What are lung carcinoid tumors?
Lung carcinoid tumors (also known as lung carcinoids) are uncommon tumors that start in the lungs. They tend to grow slower than other types of lung cancers. They are made up of special kinds of cells called neuroendocrine cells.
To understand lung carcinoid tumors, it helps to know something about the normal structure and function of the lungs, as well as the neuroendocrine system.
The lungs are 2 sponge-like organs in your chest. Your right lung has 3 sections, called lobes. The left lung has 2 lobes. It is smaller because the heart takes up more room on that side of the body.
When you breathe in, air enters through your mouth and nose and goes into your lungs through the trachea (windpipe). The trachea divides into tubes called the bronchi (singular, bronchus), which enter the lungs and divide into smaller branches called the bronchioles. At the end of the bronchioles are tiny air sacs known as alveoli.
Many tiny blood vessels run through the alveoli. They absorb oxygen from the inhaled air into your bloodstream and pass carbon dioxide (a waste product from the body) into the alveoli. This is expelled from the body when you exhale. Taking in oxygen and getting rid of carbon dioxide are your lungs’ main functions.
A thin lining called the pleura surrounds the lungs. The pleura protects your lungs and helps them slide back and forth as they expand and contract during breathing. The space inside the chest that contains the lungs is called the pleural space (or pleural cavity).
Below the lungs, a thin, dome-shaped muscle called the diaphragm separates the chest from the abdomen. When you breathe, the diaphragm moves up and down, forcing air in and out of the lungs.
The diffuse neuroendocrine system
Carcinoid tumors start from cells of the diffuse neuroendocrine system. This system is made up of cells that are like nerve cells in certain ways and like hormone-making endocrine cells in other ways. These cells do not form an actual organ like the adrenal or thyroid glands. Instead, they are scattered throughout the body in organs like the lungs, stomach, and intestines.
Neuroendocrine cells make hormones like adrenaline and similar substances. In the lungs, this may help control air flow and blood flow and may help control the growth of other types of lung cells. Neuroendocrine cells may detect the levels of oxygen and carbon dioxide in the air we breathe and then release chemical messages to help the lungs adjust to these changes. People who live at higher altitudes have more lung neuroendocrine cells, probably because there is less oxygen in the air they breathe.
Types of lung neuroendocrine tumors
Like most cells in your body, lung neuroendocrine cells can sometimes go through certain changes that cause them to grow too much and form tumors. These are known as neuroendocrine tumors or neuroendocrine cancers. Carcinoid tumors are one type of neuroendocrine tumor.
Neuroendocrine tumors can develop anywhere in the body. Neuroendocrine tumors that begin in the digestive system, another common site for these tumors, are discussed in our documents Gastrointestinal Carcinoid Tumors and Pancreatic Cancer.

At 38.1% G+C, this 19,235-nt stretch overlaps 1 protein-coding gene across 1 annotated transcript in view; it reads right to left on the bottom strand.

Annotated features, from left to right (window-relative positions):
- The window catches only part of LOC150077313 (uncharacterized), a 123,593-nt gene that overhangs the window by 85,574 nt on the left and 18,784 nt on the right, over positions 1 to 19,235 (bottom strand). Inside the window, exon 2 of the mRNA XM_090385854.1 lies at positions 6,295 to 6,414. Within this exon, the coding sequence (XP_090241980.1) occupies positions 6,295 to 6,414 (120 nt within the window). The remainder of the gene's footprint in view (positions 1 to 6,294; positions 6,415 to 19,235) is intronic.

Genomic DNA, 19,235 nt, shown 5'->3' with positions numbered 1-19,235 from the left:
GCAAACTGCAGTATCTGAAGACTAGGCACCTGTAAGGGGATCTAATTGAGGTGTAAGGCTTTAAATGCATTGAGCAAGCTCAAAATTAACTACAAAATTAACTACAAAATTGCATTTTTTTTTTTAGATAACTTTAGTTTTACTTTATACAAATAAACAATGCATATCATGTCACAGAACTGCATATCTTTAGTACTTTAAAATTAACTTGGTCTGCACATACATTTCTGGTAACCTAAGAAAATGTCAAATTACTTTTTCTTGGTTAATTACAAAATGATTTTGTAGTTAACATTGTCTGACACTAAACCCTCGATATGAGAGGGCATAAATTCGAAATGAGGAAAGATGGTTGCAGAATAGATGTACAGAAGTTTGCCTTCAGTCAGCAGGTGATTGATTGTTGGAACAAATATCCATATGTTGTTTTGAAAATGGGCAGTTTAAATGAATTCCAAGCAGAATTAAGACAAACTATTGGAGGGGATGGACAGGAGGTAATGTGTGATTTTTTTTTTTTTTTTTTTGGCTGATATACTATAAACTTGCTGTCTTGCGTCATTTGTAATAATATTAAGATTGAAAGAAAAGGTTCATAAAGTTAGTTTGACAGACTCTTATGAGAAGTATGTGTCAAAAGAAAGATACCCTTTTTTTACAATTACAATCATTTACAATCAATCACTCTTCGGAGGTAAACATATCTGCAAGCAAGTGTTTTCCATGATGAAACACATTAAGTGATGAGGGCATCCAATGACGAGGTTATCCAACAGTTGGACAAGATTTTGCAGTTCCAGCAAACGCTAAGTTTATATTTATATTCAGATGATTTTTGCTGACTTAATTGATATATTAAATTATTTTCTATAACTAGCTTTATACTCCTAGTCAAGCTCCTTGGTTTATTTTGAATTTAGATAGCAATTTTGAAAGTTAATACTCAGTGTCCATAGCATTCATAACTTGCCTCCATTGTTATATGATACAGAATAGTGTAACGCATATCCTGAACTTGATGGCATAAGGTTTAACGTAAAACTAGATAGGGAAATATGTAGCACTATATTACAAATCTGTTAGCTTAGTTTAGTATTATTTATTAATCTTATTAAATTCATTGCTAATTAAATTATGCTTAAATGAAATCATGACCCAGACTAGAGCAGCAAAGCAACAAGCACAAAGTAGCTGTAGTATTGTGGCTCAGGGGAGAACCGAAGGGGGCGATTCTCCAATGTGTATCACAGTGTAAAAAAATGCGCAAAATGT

This document focuses only on carcinoid tumors that start in the lungs.
There are 4 types of neuroendocrine lung tumors. Starting with the fastest growing, they are:
- Small cell lung cancer
- Large cell neuroendocrine carcinoma
- Atypical carcinoid tumor
- Typical carcinoid tumor
Small cell lung cancer
Small cell lung cancer (SCLC) is one of the fastest growing and spreading of all cancers. It is discussed in our document Lung Cancer (Small Cell).
Large cell neuroendocrine carcinoma
Large cell neuroendocrine carcinoma (LCNEC) is a rare cancer. It is a subtype of large cell carcinoma, which is a type of non-small cell lung cancer (NSCLC). Although it shares some features with SCLC (including a tendency to grow quickly), it is typically treated as a type of NSCLC. For treatment information, see Lung Cancer (Non-Small Cell).
Typical and atypical carcinoid tumors
The other 2 types of lung neuroendocrine tumors are carcinoids. The rest of this document will only cover these 2 types of tumors.
Typical and atypical carcinoid tumors look different under the microscope.
- Typical carcinoids tend to grow slowly and only rarely spread beyond the lungs. About 9 out of 10 lung carcinoids are typical carcinoids.
- Atypical carcinoids grow a little faster and are somewhat more likely to spread to other organs. Seen under a microscope, they have more cells in the process of dividing and look more like a fast-growing tumor. They are much less common than typical carcinoids.
Carcinoids are sometimes also classified by where they form in the lung.
- Central carcinoids form in the walls of large airways (bronchi) near the center of the lungs. Most lung carcinoid tumors are central carcinoids, and nearly all of these are also typical carcinoids.
- Peripheral carcinoids develop in the smaller airways (bronchioles) toward the outer edges of the lungs. These are more likely than central carcinoids to be atypical, although most peripheral carcinoids are still typical carcinoids.
This distinction is important because the tumor’s location can affect which symptoms a patient has (see the section “Signs and symptoms of lung carcinoid tumors?”) and may also affect how the tumor is treated.
Last Medical Review: 11/13/2013
Last Revised: 11/13/2013